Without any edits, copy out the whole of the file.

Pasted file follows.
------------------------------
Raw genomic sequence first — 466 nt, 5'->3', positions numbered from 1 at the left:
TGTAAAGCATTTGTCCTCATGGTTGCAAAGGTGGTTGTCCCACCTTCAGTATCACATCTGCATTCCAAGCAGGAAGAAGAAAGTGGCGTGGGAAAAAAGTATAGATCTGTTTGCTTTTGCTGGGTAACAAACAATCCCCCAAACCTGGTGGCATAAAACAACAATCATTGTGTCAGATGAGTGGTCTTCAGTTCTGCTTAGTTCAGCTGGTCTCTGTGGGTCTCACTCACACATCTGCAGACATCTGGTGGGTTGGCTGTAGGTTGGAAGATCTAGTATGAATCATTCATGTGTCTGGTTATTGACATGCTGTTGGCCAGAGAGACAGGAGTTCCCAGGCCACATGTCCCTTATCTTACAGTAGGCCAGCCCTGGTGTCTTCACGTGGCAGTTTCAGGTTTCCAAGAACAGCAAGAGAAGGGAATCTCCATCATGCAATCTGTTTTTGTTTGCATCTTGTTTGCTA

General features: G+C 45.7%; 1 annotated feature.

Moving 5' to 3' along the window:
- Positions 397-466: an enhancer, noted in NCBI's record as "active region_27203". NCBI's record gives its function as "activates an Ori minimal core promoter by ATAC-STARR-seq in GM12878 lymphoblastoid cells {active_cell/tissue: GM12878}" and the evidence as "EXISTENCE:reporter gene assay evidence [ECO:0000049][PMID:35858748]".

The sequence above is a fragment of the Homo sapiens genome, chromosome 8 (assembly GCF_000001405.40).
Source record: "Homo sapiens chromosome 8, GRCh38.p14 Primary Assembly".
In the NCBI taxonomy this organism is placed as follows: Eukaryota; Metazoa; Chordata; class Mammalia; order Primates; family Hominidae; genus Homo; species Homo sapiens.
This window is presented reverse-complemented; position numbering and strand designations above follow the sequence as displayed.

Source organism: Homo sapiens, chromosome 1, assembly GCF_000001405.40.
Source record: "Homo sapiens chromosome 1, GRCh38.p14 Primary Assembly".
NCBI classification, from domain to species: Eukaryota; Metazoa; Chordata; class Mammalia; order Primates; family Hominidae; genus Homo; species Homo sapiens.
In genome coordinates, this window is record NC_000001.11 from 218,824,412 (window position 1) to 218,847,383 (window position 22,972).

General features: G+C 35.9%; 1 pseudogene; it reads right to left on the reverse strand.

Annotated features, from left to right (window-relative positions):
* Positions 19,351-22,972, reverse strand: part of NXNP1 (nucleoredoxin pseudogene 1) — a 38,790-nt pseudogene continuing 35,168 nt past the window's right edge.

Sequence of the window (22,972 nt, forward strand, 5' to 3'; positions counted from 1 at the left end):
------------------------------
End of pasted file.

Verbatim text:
Raw genomic sequence first — 466 nt, 5'->3', positions numbered from 1 at the left:
TGTAAAGCATTTGTCCTCATGGTTGCAAAGGTGGTTGTCCCACCTTCAGTATCACATCTGCATTCCAAGCAGGAAGAAGAAAGTGGCGTGGGAAAAAAGTATAGATCTGTTTGCTTTTGCTGGGTAACAAACAATCCCCCAAACCTGGTGGCATAAAACAACAATCATTGTGTCAGATGAGTGGTCTTCAGTTCTGCTTAGTTCAGCTGGTCTCTGTGGGTCTCACTCACACATCTGCAGACATCTGGTGGGTTGGCTGTAGGTTGGAAGATCTAGTATGAATCATTCATGTGTCTGGTTATTGACATGCTGTTGGCCAGAGAGACAGGAGTTCCCAGGCCACATGTCCCTTATCTTACAGTAGGCCAGCCCTGGTGTCTTCACGTGGCAGTTTCAGGTTTCCAAGAACAGCAAGAGAAGGGAATCTCCATCATGCAATCTGTTTTTGTTTGCATCTTGTTTGCTA

General features: G+C 45.7%; 1 annotated feature.

Moving 5' to 3' along the window:
- Positions 397-466: an enhancer, noted in NCBI's record as "active region_27203". NCBI's record gives its function as "activates an Ori minimal core promoter by ATAC-STARR-seq in GM12878 lymphoblastoid cells {active_cell/tissue: GM12878}" and the evidence as "EXISTENCE:reporter gene assay evidence [ECO:0000049][PMID:35858748]".

The sequence above is a fragment of the Homo sapiens genome, chromosome 8 (assembly GCF_000001405.40).
Source record: "Homo sapiens chromosome 8, GRCh38.p14 Primary Assembly".
In the NCBI taxonomy this organism is placed as follows: Eukaryota; Metazoa; Chordata; class Mammalia; order Primates; family Hominidae; genus Homo; species Homo sapiens.
This window is presented reverse-complemented; position numbering and strand designations above follow the sequence as displayed.

Source organism: Homo sapiens, chromosome 1, assembly GCF_000001405.40.
Source record: "Homo sapiens chromosome 1, GRCh38.p14 Primary Assembly".
NCBI classification, from domain to species: Eukaryota; Metazoa; Chordata; class Mammalia; order Primates; family Hominidae; genus Homo; species Homo sapiens.
In genome coordinates, this window is record NC_000001.11 from 218,824,412 (window position 1) to 218,847,383 (window position 22,972).

General features: G+C 35.9%; 1 pseudogene; it reads right to left on the reverse strand.

Annotated features, from left to right (window-relative positions):
* Positions 19,351-22,972, reverse strand: part of NXNP1 (nucleoredoxin pseudogene 1) — a 38,790-nt pseudogene continuing 35,168 nt past the window's right edge.

Sequence of the window (22,972 nt, forward strand, 5' to 3'; positions counted from 1 at the left end):